Were it not for the Internet, ice dancers Melissa Gregory and Denis Petukhov would probably never have met. Whether it was fate or destiny that brought them together, the husband and wife team are hoping to make their mark at next month's Winter Olympics in Turin, Italy.
Though they lived half a world apart, Melissa Gregory and Denis Petukhov were both successful junior ice dancers before fate brought them together.
Melissa grew up in a Chicago suburb and started as a singles figure skater at the age of seven. When she was 10, a coach told her that she was good enough to make it to the juvenile Nationals. There was just one catch -- she needed to compete as an ice dancer.
Despite her initial apprehension about skating with a boy, Melissa teamed up with James Shuford. They consistently improved and reached the top level of the junior U.S. Nationals by 1998. But two years later, when James decided he wanted to go back to school, Melissa was left without a partner.
In Kirov, Russia, Denis Petukhov started skating at the age of eight and later became an ice dancer with Oksana Potdykova. But after two medals at the World Junior Championships and reaching as high as third place at the senior level of Russian Nationals, Oksana decided to make a change. That left Denis without a partner at the end of the 2000 season.
Both skaters looked for other partners but without much success. Neither found a partner they really "clicked" with. Melissa says she was about ready to give up.
"I had actually told my coach and my Mom at the time that if I did not have a partner by September first that I was going to apply and go on to college, because I did not want to spend my entire life waiting if it was not supposed to be," she said.
Denis Petukhov was also getting discouraged, even to the point of making alternate plans.
"I was thinking to go do shows, maybe in Europe, if I was not successful in my tryout. So I kind of did not know what to expect. I was just waiting for something to happen," he said.
But fate stepped in. Melissa answered a "partners wanted" ad that Denis had posted on the International Skating Union's website. They started e-mailing back in forth, mainly keeping their messages technical, talking about things like height and weight, skating styles, goals. They finally decided to meet for a tryout together in Colorado Springs, one day before Melissa's self imposed deadline of September 1.
"He arrived on August 31st at 11 pm and we started skating the next day and we knew immediately," she recalled. "Just the first practice, the first time we skated together. We went by ourselves, without a coach, without family or friends. And we decided without them, 'this is it, we are going to do it'. By the time our coach came into the rink we were already a team."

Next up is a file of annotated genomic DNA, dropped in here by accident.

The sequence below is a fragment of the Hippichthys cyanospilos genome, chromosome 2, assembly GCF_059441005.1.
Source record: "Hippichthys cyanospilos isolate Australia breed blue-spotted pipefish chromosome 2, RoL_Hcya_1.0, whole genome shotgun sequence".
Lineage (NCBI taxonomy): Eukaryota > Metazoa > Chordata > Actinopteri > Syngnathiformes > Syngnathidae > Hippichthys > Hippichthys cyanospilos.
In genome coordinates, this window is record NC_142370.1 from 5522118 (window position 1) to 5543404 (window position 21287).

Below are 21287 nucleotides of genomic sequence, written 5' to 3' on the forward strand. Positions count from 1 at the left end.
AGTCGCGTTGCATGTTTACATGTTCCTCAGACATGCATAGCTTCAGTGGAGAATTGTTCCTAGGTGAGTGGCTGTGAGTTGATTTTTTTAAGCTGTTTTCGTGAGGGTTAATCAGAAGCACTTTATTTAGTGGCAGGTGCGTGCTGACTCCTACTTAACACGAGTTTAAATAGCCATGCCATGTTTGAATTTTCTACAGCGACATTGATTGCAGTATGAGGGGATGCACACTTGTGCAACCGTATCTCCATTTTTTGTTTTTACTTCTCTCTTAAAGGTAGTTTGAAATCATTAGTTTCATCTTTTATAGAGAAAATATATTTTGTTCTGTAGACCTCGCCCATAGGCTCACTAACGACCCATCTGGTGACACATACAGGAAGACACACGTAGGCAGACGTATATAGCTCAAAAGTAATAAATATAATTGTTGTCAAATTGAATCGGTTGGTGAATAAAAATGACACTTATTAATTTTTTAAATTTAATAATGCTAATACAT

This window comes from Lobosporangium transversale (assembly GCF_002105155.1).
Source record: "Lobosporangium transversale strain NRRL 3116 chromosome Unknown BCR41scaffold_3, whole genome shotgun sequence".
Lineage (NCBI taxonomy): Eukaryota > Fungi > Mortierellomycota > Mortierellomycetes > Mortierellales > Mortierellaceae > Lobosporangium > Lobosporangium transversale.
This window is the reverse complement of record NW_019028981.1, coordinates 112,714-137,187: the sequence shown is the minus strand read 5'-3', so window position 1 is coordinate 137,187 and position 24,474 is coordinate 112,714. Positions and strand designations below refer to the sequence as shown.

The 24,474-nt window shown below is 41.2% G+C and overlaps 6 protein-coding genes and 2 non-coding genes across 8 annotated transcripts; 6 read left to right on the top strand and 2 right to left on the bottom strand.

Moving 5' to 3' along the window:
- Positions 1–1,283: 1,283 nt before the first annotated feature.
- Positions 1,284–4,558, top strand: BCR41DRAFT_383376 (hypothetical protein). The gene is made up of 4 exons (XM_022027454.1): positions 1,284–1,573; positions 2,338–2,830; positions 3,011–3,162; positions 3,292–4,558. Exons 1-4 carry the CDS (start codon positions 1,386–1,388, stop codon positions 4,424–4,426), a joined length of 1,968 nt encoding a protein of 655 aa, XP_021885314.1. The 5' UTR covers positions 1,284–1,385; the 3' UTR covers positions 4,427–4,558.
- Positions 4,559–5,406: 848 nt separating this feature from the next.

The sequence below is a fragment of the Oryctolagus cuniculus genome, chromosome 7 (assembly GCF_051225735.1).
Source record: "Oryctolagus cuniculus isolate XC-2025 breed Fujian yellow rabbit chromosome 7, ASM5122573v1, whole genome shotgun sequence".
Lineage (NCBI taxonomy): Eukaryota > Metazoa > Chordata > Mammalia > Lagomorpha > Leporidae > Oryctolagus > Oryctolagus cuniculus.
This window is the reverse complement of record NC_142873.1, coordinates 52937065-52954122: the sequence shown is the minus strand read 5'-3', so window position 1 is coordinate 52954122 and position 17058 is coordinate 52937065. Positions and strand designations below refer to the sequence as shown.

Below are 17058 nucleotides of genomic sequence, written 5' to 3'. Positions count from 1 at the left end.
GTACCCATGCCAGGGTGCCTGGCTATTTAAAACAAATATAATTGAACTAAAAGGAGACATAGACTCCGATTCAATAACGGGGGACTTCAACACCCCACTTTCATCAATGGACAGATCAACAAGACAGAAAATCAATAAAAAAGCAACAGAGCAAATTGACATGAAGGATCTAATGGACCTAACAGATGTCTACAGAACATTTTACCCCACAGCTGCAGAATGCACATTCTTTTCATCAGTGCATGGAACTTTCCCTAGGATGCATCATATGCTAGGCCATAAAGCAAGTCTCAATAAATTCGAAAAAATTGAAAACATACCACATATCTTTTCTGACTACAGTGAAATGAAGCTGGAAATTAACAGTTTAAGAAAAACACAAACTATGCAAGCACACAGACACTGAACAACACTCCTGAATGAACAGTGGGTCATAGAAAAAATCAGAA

Prior to skating with Melissa, Denis had scheduled a tryout with another potential partner. But after seeing his chemistry on the ice with Melissa, Denis changed his plans and canceled the other workout. He never used his return ticket to Russia.
"Thank God that happened to me," he said. "I met Melissa and we started skating together and everything kind of went back on track."
The art of ice dancing is very different from pairs figure skating. It combines the couples' chemistry with the athleticism of skating and the beauty of dancing. Skating together led to dating within two weeks, and the couple soon fell in love. They have now been married for five years.
In their first international competition together, Melissa Gregory and Denis Petukhov captured the silver medal at the Nebelhorn Trophy in Germany. The rhythm and grace of their on-ice performances has led Gregory and Petukhov to numerous medals since then, including two silver and two bronze medals at the U.S. Figure Skating Championships between 2002-2005. In 2005 the pair also claimed the Skate Canada bronze medal and silver at the Four Continents Championships.
2005 was also special because Denis was sworn in as an American citizen, making them eligible to qualify for a spot on the 2006 U.S. Olympic team. But Melissa says rule changes since the Salt Lake City Games have changed the sport.
"Ice dancing has improved so much even since the last Olympics," she explained. "And you know they have this new system going on right now and all these elements and they are trying to up the levels and the difficulties, so they are really pushing the envelope."
To upgrade their own routines, Melissa Gregory and Denis Petukhov moved from Chicago to Newington, Connecticut in order to "train as they have never trained before" with coach Nikolai Morozov and 2003 World ice dancing champion Shae-Lynn Bourne. They are hoping their hard work will pay off with a trip to the Turin Olympics.